Researchers at Tohoku University have developed smart contact lenses that has a self-moisturising system, as described in the journal Advanced Materials Technologies.
A major issue with wearing contact lenses is that they can cause “dry eye syndrome” due to reduced blinking and increased moisture evaporation. This condition can lead to corneal wounds and inflammation that can cause discomfort and lead to eye disease.
“Although there have been many recent advancements in new functions for smart contact lenses, there has been little progress in solving the drawbacks associated with wearing contact lenses day to day,” says Professor Matsuhiko Nishizawa, an engineer at Tohoku University.
Smart contact lenses have come a long way as wearable devices that is able to be developed for a wide range of application from non-invasive monitoring to vision correction to augmented reality display.
In a research by a team from Tohoku University, they have developed a new mechanism that maintains the moisture of the lenses by retaining a layer of fluid between the contact lens and the eye using a novel mechanism.
The mechanism uses electroosmotic flow (EOF), which causes liquid to flow when a voltage is applied across a charged surface. In this context, a current applied to a hydrogel causes fluid to flow upwards form the patient’s temporary tear reservoir behind the lower eyelid to the surface of the eye.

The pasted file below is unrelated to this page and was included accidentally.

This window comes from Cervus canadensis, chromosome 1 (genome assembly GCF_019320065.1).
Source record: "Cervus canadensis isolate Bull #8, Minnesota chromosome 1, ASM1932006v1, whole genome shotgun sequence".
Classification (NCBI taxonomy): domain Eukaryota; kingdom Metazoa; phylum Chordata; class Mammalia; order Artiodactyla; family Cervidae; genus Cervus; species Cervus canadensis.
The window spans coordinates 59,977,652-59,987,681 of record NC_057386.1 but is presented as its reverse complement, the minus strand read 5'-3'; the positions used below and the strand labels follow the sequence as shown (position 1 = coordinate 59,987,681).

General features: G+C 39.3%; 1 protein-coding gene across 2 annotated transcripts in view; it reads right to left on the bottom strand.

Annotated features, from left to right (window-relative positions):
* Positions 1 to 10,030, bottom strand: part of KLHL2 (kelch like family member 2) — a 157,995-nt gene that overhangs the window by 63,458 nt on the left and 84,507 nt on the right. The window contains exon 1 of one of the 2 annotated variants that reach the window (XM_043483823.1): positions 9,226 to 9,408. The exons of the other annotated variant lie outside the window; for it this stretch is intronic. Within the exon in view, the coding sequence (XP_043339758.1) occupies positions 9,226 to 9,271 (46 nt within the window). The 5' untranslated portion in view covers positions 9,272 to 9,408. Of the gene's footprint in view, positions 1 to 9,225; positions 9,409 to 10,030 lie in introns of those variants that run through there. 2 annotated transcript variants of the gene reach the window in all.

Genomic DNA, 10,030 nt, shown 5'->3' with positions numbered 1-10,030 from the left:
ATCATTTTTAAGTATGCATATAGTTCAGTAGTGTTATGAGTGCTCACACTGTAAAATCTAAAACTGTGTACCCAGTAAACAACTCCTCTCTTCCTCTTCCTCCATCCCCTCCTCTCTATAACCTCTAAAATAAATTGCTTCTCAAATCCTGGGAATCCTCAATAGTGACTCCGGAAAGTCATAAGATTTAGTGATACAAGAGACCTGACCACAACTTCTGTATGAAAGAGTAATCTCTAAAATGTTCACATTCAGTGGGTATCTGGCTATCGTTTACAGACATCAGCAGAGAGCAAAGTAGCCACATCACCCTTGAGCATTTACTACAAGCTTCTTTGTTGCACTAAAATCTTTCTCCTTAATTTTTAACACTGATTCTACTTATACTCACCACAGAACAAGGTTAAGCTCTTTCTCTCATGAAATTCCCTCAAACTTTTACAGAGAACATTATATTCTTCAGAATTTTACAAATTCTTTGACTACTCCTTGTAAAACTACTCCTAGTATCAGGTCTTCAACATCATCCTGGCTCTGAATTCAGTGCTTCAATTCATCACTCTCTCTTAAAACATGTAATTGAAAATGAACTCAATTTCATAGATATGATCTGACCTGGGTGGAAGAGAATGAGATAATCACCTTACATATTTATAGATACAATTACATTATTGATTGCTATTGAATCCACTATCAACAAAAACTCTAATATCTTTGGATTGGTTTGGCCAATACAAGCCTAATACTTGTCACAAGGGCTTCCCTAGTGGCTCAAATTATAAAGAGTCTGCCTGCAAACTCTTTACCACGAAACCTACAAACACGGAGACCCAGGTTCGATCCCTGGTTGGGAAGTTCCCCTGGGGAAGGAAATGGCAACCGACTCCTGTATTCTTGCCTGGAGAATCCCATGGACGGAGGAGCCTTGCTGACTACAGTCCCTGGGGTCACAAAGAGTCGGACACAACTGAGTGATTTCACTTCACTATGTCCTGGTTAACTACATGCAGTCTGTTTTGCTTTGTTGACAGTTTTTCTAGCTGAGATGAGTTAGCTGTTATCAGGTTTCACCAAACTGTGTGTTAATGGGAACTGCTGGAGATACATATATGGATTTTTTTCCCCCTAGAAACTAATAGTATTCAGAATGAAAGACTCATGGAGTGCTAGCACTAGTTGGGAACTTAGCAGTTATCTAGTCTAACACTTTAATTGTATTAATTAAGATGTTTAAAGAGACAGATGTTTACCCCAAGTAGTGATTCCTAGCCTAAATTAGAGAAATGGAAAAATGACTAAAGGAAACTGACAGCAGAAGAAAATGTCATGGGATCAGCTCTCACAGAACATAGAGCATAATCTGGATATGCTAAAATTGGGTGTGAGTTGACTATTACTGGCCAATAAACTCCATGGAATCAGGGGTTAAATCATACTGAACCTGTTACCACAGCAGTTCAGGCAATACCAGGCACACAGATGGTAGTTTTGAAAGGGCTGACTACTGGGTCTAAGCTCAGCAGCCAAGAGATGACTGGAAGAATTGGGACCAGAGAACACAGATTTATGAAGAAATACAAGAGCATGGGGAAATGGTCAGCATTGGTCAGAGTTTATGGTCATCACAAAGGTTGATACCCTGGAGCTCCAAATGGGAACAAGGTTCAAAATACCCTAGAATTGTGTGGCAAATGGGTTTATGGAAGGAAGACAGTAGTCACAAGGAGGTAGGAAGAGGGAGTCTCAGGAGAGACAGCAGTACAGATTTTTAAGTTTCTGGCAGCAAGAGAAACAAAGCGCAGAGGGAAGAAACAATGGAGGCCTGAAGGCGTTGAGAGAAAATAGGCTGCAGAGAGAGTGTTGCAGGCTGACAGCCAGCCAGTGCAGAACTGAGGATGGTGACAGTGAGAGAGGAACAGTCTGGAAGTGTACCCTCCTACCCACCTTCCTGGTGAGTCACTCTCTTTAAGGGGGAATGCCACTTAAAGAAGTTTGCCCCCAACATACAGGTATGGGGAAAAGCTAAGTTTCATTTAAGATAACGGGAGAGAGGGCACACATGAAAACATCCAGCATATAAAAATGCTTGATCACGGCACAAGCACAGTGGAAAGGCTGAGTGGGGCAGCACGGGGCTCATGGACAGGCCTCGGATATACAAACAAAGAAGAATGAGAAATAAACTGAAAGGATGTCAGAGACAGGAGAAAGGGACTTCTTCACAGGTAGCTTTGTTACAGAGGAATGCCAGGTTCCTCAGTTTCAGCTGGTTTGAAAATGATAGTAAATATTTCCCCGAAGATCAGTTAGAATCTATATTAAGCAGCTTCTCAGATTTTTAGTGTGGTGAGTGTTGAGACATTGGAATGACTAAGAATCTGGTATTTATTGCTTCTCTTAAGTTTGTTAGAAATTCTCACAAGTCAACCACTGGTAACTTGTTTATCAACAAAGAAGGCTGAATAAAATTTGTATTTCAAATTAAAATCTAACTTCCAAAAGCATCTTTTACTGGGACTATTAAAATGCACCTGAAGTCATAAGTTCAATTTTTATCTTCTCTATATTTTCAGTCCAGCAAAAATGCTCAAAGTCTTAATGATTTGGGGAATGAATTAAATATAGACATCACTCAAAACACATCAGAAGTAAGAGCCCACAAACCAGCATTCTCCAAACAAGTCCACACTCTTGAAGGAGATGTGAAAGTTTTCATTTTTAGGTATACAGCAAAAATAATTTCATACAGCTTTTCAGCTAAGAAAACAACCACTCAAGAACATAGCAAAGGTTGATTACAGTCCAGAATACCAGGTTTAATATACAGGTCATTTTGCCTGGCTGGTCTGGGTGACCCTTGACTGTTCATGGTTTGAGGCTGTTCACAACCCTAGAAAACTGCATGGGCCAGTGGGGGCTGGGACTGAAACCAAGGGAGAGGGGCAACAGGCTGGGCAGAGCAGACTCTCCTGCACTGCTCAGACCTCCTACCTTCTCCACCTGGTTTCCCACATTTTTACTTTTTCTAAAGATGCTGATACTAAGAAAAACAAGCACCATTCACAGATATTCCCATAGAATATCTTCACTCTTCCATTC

Professor Nishizawa shares that this is the first time that EOF is shown to maintain moisture in a soft contact lens.
Exploring the possibility of using a wireless power supply for the contact lenses, the researcher testes two types of batteries, a magnesium-oxygen battery and an enzymatic fructose-oxygen fuel cell. Both types are known to be safe and non-toxic for living cells. They were then able to demonstrate that the system can be successfully powered by these biobatteries, which can be mounted directly on the charged contact lens.
Further, the team will continue to improve the technology for more robust contact lenses that is capable to operate at smaller currents. The team is also looking to expand the technology for other applications such as drug delivery. [APBN]